By Michael Boriero - Local Journalism Initiative Reporter
Although the Eastern Townships has been designated a red zone, university, college and high school residential buildings are remaining open during the holiday break and there are no signs of a mass exodus of students.
Bishop’s University Dean of Student Affairs Stine Linden-Andersen told The Record they are not planning to shut down. And while a majority of classes are moving to an online format, many students living in residence have made no mention of leaving their dorm rooms.
“This could change tomorrow, you know, we’re seeing what the students are deciding and trying to support them in making the choice that’s best for them,” said Linden-Andersen, acknowledging the unpredictability of the pandemic.
The university is also receiving an influx of international students for the winter semester, after the student visa process was delayed by several months due to the COVID-19 outbreak and Canada imposed strict border restrictions.
Students coming from outside of the country will be placed in a mandatory two-week quarantine, per the Quebec government’s instructions. The university set up specific areas for students in quarantine. And Bishop’s is providing meals and other support services.
Linden-Andersen added that there are strict rules for people living on campus, especially for visitation. Students are currently not allowed to bring any outside visitors into residence, she said, which is in accordance with other Quebec universities.
But, she continued, students are allowed to leave campus. They aren’t prisoners, Linden-Andersen joked, Lennoxville is their home. At the end of the day, she said, the university is putting a lot of responsibility in the hands of its students; and so far it’s been positive.
“What we try to do, you know, this is really not a case where we tell them what to do and they have to do it because we say so, this is a case of if we all want to keep this community as safe as we can, then we all have to work together to figure this out,” said Linden-Andersen.
Ross Murray, director of communications at Stanstead College, said the high school is maintaining status quo when it comes to its student residence buildings. The only thing that changed, he explained, is how they handle day students.
After the province turned red last week, Murray said the school offered students living in the area a chance to move into its campus residence bubble to avoid having those students going completely to remote learning. But, he explained, the situation is constantly in motion.
“Honestly, because it’s so unpredictable, we’re going really months at a time, so this gets us to Dec. 4 when our term ends and then we’re not back until Jan. 6. We have to factor our international students in there too,” said Murray.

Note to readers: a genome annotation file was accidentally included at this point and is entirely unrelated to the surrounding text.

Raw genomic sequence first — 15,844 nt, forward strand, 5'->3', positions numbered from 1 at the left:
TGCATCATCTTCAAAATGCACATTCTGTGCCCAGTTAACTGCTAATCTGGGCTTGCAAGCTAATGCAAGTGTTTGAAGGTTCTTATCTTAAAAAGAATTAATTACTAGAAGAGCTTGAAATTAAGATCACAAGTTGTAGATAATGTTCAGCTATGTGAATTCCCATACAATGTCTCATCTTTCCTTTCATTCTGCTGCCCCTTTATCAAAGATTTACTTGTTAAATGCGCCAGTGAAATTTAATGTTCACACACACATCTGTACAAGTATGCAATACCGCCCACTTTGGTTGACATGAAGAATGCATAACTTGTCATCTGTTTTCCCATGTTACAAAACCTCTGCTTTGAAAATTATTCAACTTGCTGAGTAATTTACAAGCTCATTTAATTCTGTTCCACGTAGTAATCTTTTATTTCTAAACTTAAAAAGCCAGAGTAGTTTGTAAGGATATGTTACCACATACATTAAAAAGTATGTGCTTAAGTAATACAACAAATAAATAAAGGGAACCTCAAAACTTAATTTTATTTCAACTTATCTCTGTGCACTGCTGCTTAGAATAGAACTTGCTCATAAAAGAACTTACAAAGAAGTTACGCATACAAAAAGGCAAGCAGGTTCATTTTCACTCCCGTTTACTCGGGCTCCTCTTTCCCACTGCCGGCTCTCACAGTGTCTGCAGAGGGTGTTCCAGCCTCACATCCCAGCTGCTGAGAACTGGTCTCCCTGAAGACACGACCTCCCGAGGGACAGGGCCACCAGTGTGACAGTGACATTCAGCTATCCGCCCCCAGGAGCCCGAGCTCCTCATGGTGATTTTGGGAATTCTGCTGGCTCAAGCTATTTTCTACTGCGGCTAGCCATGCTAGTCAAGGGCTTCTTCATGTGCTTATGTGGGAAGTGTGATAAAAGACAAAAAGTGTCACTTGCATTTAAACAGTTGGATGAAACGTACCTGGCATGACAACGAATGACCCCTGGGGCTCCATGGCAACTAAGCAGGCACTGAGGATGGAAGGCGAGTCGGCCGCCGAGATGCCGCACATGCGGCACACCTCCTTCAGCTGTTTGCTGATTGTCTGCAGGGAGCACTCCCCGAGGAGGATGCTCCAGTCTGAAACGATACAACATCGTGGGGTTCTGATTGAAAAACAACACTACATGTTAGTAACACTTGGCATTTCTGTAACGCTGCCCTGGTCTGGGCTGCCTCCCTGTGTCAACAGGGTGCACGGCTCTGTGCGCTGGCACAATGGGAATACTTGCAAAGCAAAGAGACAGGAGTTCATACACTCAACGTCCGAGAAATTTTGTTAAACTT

Stanstead is home to a large international student population. Murray said many of the school’s overseas students have been studying online since the start of the school year, waiting for student visas. A student from Japan arrived in Stanstead earlier this week.
“We have all of those international students to deal with, so what’s happening there is a lot of them will stay on campus for the duration of the break,” he said. “We have essentially a Christmas camp happening, so we’ll have activities for those kids to do.”
Some students are going home for the holidays, though, according to Murray, which means they need to come up with a return plan. The idea is to have students return between Jan. 4 and 6, he said, where they will quarantine on campus together for two weeks.
Classes will begin Jan. 7, but everybody is doing it online for two weeks and then everybody is back on campus, in person, on Jan. 21, Murray continued. But this is all tentative. The hope is that by the time they return the Townships will be back to an orange or yellow alert.
“We’re hoping by then the red zone will be over and our day students can go back and forth, but we don’t know, so we’ll have to see,” said Murray.
Champlain College Lennoxville Campus Director Nancy Beattie said she hasn’t seen any lease cancellations since the region went into COVID-19 high alert. Residence buildings stay open throughout the holidays, she said, all the school asks is for students to be responsible.
Students come from all over Quebec to attend Champlain and live on campus. They aren’t holding any of them back from travelling home for the holidays. But, Beattie said, the school has been preaching caution and awareness since September.
“When we were an orange region and we had students living in the red regions we were really discouraging them from going home, but we can’t prevent them from doing that,” said Beattie. “All we can do is educate, so we really emphasize the education and awareness portion.”